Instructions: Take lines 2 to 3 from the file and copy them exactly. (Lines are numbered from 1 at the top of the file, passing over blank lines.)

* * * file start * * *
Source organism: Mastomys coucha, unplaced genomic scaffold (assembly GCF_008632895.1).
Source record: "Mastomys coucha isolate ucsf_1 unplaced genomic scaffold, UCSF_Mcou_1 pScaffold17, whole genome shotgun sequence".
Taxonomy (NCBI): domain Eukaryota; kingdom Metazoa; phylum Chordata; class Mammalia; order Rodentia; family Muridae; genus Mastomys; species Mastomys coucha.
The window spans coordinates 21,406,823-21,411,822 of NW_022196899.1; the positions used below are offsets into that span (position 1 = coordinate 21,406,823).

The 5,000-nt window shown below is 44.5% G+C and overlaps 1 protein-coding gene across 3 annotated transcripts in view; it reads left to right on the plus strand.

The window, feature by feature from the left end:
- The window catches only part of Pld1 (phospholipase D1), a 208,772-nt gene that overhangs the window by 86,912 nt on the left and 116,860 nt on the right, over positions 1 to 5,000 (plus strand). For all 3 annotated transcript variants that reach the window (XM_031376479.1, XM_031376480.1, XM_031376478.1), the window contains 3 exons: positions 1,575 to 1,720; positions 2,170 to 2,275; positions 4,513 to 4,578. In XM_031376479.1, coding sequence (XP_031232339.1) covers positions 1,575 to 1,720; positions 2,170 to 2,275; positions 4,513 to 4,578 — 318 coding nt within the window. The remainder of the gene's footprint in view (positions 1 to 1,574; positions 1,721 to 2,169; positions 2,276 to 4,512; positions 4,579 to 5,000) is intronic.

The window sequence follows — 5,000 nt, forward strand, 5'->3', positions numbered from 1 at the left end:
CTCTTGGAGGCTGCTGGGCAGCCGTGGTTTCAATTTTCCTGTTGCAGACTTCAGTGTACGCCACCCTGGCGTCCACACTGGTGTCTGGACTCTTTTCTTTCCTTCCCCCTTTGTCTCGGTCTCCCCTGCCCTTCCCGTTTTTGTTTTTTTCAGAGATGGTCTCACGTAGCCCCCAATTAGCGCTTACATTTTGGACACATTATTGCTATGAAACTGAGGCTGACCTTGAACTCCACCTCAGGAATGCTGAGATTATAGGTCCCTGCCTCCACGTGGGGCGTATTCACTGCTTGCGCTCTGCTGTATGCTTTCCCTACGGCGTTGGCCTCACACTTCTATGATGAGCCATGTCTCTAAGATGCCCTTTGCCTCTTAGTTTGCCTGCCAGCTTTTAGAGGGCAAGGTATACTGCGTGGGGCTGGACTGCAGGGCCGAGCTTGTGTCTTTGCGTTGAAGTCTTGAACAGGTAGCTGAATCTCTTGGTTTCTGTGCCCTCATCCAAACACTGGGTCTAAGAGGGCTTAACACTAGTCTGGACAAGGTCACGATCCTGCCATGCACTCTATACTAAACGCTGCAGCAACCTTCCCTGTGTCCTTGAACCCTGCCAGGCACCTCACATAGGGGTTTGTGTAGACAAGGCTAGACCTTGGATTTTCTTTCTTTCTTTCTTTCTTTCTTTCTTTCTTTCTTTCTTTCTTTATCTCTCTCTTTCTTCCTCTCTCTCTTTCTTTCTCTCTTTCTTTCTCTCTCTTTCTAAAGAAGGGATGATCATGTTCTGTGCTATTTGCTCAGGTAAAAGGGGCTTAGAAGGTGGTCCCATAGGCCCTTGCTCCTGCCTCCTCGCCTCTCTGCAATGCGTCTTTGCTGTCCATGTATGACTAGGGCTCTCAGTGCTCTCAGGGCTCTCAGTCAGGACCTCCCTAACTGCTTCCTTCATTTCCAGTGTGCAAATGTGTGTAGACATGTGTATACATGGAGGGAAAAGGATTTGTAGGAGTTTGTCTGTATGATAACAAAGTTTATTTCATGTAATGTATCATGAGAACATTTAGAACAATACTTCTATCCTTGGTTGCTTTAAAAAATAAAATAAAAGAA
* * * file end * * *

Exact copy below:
Source record: "Mastomys coucha isolate ucsf_1 unplaced genomic scaffold, UCSF_Mcou_1 pScaffold17, whole genome shotgun sequence".
Taxonomy (NCBI): domain Eukaryota; kingdom Metazoa; phylum Chordata; class Mammalia; order Rodentia; family Muridae; genus Mastomys; species Mastomys coucha.